How JustAnswer Works:
  • Ask an Expert
    Experts are full of valuable knowledge and are ready to help with any question. Credentials confirmed by a Fortune 500 verification firm.
  • Get a Professional Answer
    Via email, text message, or notification as you wait on our site.
    Ask follow up questions if you need to.
  • 100% Satisfaction Guarantee
    Rate the answer you receive.
Ask Patrick, Esq. Your Own Question
Patrick, Esq.
Patrick, Esq., Lawyer
Category: California Employment Law
Satisfied Customers: 11045
Experience:  Significant experience in all areas of employment law.
Type Your California Employment Law Question Here...
Patrick, Esq. is online now
A new question is answered every 9 seconds

My husband held a mid-level management position with a huge

Resolved Question:

My husband held a mid-level management position with a huge corporation for 8 years. He was fired last week. The reason they gave him was that his reviews by some of his subordinates scored low. He did his job and was never told he wasn't doing it well. They give him goals every year and he exceeded his goals by 125%. The boss he reported to was recently replaced by a young 20 something yr old female. My husband is 60 with some health issues and they were aware of his upcoming treatment that would lead to medical leave. Seems to us that this was discrimination as they really had no legit reason to fire him. I know employment in our state is "at will" but feel this was an illegal termination. What are the chances of winning legal action?
Submitted: 4 years ago.
Category: California Employment Law
Expert:  Patrick, Esq. replied 4 years ago.
Hello and thank you for entrusting me to answer your question.

California Labor Code Section 2922 provides that: "employment, having no specified term, may be terminated at the will of either party on notice to the other." This is the "at will" employment doctrine that you are speaking of. It means that an employer is free to terminate an employee for any reason whatsoever, even a reason that is entirely unfair, unless the underlying motivation is discriminatory or otherwise in violation of California law.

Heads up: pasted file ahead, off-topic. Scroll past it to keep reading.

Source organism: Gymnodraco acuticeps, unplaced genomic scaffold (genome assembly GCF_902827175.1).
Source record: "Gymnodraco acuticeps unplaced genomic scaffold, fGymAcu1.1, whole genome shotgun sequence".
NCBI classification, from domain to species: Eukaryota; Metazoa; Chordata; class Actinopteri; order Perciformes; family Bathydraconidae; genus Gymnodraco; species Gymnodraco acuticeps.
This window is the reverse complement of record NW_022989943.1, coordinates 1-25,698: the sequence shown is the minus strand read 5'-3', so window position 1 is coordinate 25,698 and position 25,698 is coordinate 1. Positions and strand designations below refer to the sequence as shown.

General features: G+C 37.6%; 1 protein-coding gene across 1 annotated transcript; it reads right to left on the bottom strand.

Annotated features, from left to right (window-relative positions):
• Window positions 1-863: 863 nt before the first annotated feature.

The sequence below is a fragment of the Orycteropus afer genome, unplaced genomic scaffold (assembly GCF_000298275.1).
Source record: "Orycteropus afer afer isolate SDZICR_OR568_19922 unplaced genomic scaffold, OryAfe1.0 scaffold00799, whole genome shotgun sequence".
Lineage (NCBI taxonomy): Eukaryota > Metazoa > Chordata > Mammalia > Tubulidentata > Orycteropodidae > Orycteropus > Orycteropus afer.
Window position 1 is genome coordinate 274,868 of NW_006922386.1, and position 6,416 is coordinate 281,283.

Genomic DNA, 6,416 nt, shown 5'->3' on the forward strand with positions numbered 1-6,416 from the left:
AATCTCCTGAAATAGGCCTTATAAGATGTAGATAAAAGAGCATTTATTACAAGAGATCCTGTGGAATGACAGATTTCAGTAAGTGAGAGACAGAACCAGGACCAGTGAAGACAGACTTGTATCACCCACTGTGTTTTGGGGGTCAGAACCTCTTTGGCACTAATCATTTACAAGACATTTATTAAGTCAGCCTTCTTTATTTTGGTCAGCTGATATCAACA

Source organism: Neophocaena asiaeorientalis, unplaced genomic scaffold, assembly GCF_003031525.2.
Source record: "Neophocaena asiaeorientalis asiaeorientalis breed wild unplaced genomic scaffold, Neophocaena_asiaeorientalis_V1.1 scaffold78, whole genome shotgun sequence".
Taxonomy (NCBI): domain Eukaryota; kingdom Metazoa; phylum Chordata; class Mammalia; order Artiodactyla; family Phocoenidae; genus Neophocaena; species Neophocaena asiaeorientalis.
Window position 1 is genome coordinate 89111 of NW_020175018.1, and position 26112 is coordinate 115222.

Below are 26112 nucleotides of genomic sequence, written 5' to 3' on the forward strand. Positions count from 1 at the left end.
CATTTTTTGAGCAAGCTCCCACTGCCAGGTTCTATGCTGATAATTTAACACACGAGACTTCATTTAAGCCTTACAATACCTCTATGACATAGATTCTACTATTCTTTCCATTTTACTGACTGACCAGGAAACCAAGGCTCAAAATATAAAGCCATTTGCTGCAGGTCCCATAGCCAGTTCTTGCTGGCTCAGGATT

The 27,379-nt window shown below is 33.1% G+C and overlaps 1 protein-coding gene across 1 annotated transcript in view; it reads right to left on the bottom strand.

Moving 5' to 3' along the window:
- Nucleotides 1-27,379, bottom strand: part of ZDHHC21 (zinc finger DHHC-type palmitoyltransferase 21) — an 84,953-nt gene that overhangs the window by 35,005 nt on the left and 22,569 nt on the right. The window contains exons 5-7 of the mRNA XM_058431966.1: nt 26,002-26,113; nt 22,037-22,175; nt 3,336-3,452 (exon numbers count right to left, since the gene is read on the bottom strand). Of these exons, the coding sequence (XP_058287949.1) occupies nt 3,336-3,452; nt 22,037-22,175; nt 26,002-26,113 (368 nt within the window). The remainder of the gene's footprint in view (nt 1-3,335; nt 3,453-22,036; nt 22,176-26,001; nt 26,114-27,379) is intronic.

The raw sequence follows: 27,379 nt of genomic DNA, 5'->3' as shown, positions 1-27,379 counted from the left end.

Thus, the only way to contest your husband's termination would be to challenge it on the ground that it was discriminatory. California law recognizes age (over 40) as a "protected class," meaning that discrimination on that basis is illegal.

The biggest issue in these cases is proving that age was the "but for" cause of termination and not just simply that it was a factor or consideration of the employer. (See Gross v. FBL Financial Services, Inc.) This is an incredibly hard thign to show, and I'm not sure that being terminated and replaced by someone younger would itself be sufficient to prevail on a claim of age discrimination. As the plaintiff, the burden of proof will fall on your husband's shoulders.

In addition to the above, you would probably need to demonstrate, for example, a culture of favortism among young people (there was recently a case against Google that focused on that), specific statements made to you indicating that age was a motivating factor in your termination, or any sort of other adverse statements made about you in regard to your age (i.e. "John Doe is too old to cut it in this profession). Absent such additional evidence, it would be hard (though not impossible) to prove that age was the reason you were let go.

All of the above noted, if your husband believes that he has been the subject of unlawful age discrimination and wishes to file a lawsuit, he must first file a formal complaint of discrimination with the federal Equal Employment Opportunity Commission (EEOC) or California's Department of Fair Employment and Housing. Either the EEOC or the DFEH will issue him an authorization to sue after they investigate his claim. You don't need to file with both agencies. Finally, if he decides to sue, he can't miss his deadline. Under federal law in California, you have 300 days from an act of discrimination to file a complaint.

For information on how to bring a claim through California's DFEH, visit this link: For information on how to bring a claim through the EEOC, visit this link:

I sincerely XXXXX XXXXX this information helps you and I wish you the best.

My greatest concern is that you are satisfied with the answer I provide, so please do not hesitate to contact me with follow-up questions. Although I cannot always provide good news, I hope that my answer gives you a better understanding of the law and your rights so that you can obtain the best possible result under the circumstances. Also, please bear in mind that experts are not credited for unaccepted answers, so I greatly appreciate you taking the time to "accept" my answer and leave positive feedback.

Finally, none of the above constitutes legal advice nor is any attorney client relationship created between us.
Patrick, Esq. and other California Employment Law Specialists are ready to help you

Related California Employment Law Questions